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CPM sings different tune on OBC quota
Tribune News Service

New Delhi, December 8
The CPM today made it clear that it did not support the Cabinet’s decision to include ‘creamy layer’ in OBC quota for educational institutions and that the party would raise the matter when the The Central Educational Institutions (Reservation in Admission) Bill, 2006, would be tabled in Parliament.

CPM leader Mohd Salim said his party did not subscribe to the views expressed by some quarters that providing quota to the higher strata of OBCs would help in creating icons that would augur well for the people in these groups.

In reply to a query, Mohd Salim said there were differences with ruling coalition and it was not that his party always agreed to the policies of the UPA.

He said the party would take a stand when the concerned Bill was debated in Parliament.

Mohd Salim said while his party remained committed to quota for all categories among SCs and STs, including the creamy layer, its policy on OBCs was different.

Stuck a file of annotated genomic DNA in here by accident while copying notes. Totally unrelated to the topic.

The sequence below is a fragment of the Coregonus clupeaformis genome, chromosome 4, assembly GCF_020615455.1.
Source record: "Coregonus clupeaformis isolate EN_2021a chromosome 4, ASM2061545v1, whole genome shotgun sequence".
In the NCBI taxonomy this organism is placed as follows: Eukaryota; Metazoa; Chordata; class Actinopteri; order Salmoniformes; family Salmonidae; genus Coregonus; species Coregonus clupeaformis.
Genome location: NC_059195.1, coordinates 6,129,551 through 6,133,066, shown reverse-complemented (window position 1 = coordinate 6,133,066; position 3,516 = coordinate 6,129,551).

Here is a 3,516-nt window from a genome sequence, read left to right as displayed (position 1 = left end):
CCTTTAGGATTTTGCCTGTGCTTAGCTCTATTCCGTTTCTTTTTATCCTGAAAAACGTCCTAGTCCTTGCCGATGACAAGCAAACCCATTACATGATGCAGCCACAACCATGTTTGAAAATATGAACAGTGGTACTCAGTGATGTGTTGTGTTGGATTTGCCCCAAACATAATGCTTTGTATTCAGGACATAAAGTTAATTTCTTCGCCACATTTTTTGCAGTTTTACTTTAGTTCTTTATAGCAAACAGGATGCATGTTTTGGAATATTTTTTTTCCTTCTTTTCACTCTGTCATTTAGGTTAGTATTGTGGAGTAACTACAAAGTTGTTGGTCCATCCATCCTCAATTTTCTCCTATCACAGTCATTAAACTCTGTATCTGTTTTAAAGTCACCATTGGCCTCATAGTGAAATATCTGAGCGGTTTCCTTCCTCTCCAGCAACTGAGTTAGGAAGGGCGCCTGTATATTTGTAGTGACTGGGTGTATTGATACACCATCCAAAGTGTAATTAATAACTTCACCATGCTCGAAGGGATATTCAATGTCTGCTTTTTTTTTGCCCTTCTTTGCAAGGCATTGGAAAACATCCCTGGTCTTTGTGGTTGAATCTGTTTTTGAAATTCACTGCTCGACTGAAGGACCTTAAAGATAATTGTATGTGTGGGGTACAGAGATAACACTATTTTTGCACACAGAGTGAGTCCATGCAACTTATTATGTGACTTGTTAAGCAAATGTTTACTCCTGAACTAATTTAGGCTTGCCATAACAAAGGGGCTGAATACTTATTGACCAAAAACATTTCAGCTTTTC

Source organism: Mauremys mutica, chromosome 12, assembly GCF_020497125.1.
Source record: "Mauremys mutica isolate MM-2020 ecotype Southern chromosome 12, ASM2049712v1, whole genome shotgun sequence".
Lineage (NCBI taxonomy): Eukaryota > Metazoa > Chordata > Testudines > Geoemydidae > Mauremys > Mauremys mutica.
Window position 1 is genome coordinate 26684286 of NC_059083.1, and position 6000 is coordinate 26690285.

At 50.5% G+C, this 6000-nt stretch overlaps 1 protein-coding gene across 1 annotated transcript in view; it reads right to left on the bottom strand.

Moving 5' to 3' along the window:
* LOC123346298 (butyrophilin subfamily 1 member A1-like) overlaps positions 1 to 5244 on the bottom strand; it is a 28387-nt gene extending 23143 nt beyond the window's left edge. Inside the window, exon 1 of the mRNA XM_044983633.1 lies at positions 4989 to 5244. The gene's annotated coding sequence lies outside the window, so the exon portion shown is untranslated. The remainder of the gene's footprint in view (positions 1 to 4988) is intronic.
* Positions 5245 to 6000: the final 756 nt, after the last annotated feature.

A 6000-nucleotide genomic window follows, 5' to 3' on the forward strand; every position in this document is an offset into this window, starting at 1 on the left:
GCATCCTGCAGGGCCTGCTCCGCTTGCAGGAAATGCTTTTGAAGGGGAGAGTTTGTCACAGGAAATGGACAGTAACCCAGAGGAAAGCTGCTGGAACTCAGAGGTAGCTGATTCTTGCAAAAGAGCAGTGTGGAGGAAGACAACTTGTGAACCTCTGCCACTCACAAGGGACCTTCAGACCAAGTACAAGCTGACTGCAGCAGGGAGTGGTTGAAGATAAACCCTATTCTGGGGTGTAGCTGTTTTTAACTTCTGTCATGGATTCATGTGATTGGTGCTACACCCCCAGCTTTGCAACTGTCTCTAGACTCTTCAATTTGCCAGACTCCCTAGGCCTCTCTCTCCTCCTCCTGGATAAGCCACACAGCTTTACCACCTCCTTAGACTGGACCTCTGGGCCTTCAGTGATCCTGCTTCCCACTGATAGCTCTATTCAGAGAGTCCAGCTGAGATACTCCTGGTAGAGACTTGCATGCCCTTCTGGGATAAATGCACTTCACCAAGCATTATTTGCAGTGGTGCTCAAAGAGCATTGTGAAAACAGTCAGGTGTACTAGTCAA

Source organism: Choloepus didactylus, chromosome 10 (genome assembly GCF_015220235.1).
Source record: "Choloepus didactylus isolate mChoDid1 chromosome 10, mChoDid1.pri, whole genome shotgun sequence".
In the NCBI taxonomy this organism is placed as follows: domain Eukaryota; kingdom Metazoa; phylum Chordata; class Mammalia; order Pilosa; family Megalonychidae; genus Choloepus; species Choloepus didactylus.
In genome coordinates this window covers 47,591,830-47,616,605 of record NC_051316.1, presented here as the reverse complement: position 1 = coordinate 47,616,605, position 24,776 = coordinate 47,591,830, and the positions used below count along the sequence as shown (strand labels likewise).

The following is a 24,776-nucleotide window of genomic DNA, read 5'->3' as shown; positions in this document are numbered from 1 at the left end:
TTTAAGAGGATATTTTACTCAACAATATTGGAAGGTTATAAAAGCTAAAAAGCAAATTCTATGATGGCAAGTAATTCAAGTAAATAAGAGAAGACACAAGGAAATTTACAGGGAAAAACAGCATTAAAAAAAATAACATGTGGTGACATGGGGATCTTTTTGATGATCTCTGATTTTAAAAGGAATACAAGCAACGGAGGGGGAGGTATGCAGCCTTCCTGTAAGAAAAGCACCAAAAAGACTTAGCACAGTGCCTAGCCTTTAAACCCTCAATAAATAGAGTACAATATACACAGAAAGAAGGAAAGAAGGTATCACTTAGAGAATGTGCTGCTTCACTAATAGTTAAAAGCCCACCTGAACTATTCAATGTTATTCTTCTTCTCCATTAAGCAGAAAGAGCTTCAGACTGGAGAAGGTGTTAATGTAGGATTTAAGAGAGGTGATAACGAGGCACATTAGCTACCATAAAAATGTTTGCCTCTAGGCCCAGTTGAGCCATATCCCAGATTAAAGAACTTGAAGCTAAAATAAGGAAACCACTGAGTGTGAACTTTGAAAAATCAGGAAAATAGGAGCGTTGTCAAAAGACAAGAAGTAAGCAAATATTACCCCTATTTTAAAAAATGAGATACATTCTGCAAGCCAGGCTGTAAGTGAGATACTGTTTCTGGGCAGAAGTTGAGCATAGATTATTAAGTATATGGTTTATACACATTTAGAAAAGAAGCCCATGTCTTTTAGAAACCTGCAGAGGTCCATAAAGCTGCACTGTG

The Cabinet had last night rejected the recommendations of the Parliamentary Standing Committee to exclude the creamy layer from the purview of the OBC quota in government-aided institutions of higher learning.

The Cabinet decided to stick to the original Bill with the basic framework of 27 per cent reservation for OBCs. The Bill seeks to increase seats while introducing quotas in institutes like the prestigious IITs and IIMs as well as the universities

The Bill would be introduced during the current session with some minor changes. The Bill was introduced on the last day of Monsoon Session on August 25 and was referred to the Parliamentary Standing Committee on Human Resources Development, which gave its report on December 1.

The Standing Committee had recommended that the “first instance reservation should be given to the non-creamy layer of OBC candidates.” After admitting such non-creamy layer candidates, if OBC vacancies remain unfilled, these might be filled up from the creamy layer in order of merit, it said.

The standing committee backed the Moily panel’s suggestion that allowing the creamy layer the benefit of quota would work against the interests of the poorer sections of the OBCs and, thereby, defeat the underlying purpose of making higher education inclusive and equity-based.

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